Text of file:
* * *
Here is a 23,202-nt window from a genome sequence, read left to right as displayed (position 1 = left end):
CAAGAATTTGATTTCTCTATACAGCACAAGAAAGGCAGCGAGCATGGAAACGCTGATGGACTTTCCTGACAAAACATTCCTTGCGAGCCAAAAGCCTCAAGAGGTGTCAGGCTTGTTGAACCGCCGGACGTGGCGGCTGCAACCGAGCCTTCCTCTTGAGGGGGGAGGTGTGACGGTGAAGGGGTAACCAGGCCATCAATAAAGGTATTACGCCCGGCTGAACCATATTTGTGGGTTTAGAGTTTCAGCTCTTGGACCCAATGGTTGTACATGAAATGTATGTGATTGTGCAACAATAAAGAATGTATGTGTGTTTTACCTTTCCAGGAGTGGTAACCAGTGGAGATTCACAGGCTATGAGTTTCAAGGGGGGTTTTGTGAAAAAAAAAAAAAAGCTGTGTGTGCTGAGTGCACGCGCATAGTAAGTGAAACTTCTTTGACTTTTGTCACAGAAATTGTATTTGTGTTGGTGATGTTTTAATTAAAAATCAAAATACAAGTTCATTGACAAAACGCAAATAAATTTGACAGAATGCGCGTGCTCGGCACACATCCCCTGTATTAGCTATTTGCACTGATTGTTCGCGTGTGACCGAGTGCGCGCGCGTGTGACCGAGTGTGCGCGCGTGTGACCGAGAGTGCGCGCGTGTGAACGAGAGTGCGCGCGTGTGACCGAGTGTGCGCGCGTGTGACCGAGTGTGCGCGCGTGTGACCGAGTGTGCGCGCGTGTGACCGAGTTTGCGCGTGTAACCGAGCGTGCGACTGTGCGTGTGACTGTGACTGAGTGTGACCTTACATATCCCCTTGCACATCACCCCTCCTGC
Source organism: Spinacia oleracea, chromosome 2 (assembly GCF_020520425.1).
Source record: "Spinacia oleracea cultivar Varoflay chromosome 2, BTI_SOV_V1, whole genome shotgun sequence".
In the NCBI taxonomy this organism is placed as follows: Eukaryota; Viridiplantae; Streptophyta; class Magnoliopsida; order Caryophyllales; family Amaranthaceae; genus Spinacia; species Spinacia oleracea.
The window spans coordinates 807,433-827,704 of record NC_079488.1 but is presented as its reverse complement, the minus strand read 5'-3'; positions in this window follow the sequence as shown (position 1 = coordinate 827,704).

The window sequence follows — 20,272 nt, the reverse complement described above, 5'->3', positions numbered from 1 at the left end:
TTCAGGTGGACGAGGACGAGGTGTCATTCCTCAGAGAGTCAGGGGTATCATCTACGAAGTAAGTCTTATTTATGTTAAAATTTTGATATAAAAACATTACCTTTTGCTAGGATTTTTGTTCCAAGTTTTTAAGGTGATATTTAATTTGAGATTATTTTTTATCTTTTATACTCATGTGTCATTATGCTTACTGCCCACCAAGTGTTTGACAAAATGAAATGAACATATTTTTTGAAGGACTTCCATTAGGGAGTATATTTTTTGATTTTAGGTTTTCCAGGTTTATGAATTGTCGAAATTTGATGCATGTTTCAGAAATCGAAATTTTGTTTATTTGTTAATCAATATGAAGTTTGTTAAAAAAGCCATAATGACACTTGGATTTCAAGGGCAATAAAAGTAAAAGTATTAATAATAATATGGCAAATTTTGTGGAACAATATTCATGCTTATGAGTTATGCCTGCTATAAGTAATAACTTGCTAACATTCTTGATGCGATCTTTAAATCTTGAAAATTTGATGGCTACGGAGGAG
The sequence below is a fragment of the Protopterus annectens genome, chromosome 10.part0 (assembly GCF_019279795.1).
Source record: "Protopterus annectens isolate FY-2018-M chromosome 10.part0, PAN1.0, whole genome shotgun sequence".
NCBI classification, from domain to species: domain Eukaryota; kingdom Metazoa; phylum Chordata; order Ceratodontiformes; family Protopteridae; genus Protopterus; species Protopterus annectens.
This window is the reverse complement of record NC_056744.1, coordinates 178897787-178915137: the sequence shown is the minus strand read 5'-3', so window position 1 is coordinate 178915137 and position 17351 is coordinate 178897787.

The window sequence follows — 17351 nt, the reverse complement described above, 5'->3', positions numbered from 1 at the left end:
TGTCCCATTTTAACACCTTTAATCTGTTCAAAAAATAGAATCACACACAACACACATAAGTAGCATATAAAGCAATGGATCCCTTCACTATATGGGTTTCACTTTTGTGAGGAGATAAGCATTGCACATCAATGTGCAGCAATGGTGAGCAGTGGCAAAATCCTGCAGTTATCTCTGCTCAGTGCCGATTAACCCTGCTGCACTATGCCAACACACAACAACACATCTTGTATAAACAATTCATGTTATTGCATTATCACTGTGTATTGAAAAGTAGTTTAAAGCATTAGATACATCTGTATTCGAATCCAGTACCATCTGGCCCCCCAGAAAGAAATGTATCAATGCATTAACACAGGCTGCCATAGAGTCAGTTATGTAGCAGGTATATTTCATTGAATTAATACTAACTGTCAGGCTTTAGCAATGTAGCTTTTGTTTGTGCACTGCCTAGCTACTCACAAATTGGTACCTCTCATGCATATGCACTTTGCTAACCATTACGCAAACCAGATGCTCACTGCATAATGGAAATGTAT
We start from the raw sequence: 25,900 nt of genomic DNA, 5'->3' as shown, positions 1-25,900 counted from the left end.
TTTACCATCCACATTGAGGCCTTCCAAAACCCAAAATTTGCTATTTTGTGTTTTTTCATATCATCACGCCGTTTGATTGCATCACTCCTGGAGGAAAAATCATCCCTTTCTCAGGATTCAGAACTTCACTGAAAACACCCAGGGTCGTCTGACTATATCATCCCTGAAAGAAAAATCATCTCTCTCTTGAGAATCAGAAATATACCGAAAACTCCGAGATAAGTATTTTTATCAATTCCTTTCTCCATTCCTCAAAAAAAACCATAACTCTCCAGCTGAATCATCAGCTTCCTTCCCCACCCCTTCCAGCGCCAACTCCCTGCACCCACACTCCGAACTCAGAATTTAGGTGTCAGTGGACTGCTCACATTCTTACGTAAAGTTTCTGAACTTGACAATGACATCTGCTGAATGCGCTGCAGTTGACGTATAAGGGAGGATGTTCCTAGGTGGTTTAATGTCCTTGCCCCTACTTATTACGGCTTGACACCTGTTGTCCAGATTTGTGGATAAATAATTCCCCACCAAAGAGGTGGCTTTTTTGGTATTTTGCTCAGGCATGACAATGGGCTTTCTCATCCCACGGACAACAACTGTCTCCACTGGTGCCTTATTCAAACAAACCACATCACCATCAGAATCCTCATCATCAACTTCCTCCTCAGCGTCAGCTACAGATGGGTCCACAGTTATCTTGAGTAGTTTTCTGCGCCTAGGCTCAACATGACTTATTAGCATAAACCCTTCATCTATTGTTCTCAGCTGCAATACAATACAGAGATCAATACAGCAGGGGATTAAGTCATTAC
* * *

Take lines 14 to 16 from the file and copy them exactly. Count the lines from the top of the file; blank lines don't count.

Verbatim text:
TGTCCCATTTTAACACCTTTAATCTGTTCAAAAAATAGAATCACACACAACACACATAAGTAGCATATAAAGCAATGGATCCCTTCACTATATGGGTTTCACTTTTGTGAGGAGATAAGCATTGCACATCAATGTGCAGCAATGGTGAGCAGTGGCAAAATCCTGCAGTTATCTCTGCTCAGTGCCGATTAACCCTGCTGCACTATGCCAACACACAACAACACATCTTGTATAAACAATTCATGTTATTGCATTATCACTGTGTATTGAAAAGTAGTTTAAAGCATTAGATACATCTGTATTCGAATCCAGTACCATCTGGCCCCCCAGAAAGAAATGTATCAATGCATTAACACAGGCTGCCATAGAGTCAGTTATGTAGCAGGTATATTTCATTGAATTAATACTAACTGTCAGGCTTTAGCAATGTAGCTTTTGTTTGTGCACTGCCTAGCTACTCACAAATTGGTACCTCTCATGCATATGCACTTTGCTAACCATTACGCAAACCAGATGCTCACTGCATAATGGAAATGTAT
We start from the raw sequence: 25,900 nt of genomic DNA, 5'->3' as shown, positions 1-25,900 counted from the left end.
TTTACCATCCACATTGAGGCCTTCCAAAACCCAAAATTTGCTATTTTGTGTTTTTTCATATCATCACGCCGTTTGATTGCATCACTCCTGGAGGAAAAATCATCCCTTTCTCAGGATTCAGAACTTCACTGAAAACACCCAGGGTCGTCTGACTATATCATCCCTGAAAGAAAAATCATCTCTCTCTTGAGAATCAGAAATATACCGAAAACTCCGAGATAAGTATTTTTATCAATTCCTTTCTCCATTCCTCAAAAAAAACCATAACTCTCCAGCTGAATCATCAGCTTCCTTCCCCACCCCTTCCAGCGCCAACTCCCTGCACCCACACTCCGAACTCAGAATTTAGGTGTCAGTGGACTGCTCACATTCTTACGTAAAGTTTCTGAACTTGACAATGACATCTGCTGAATGCGCTGCAGTTGACGTATAAGGGAGGATGTTCCTAGGTGGTTTAATGTCCTTGCCCCTACTTATTACGGCTTGACACCTGTTGTCCAGATTTGTGGATAAATAATTCCCCACCAAAGAGGTGGCTTTTTTGGTATTTTGCTCAGGCATGACAATGGGCTTTCTCATCCCACGGACAACAACTGTCTCCACTGGTGCCTTATTCAAACAAACCACATCACCATCAGAATCCTCATCATCAACTTCCTCCTCAGCGTCAGCTACAGATGGGTCCACAGTTATCTTGAGTAGTTTTCTGCGCCTAGGCTCAACATGACTTATTAGCATAAACCCTTCATCTATTGTTCTCAGCTGCAATACAATACAGAGATCAATACAGCAGGGGATTAAGTCATTAC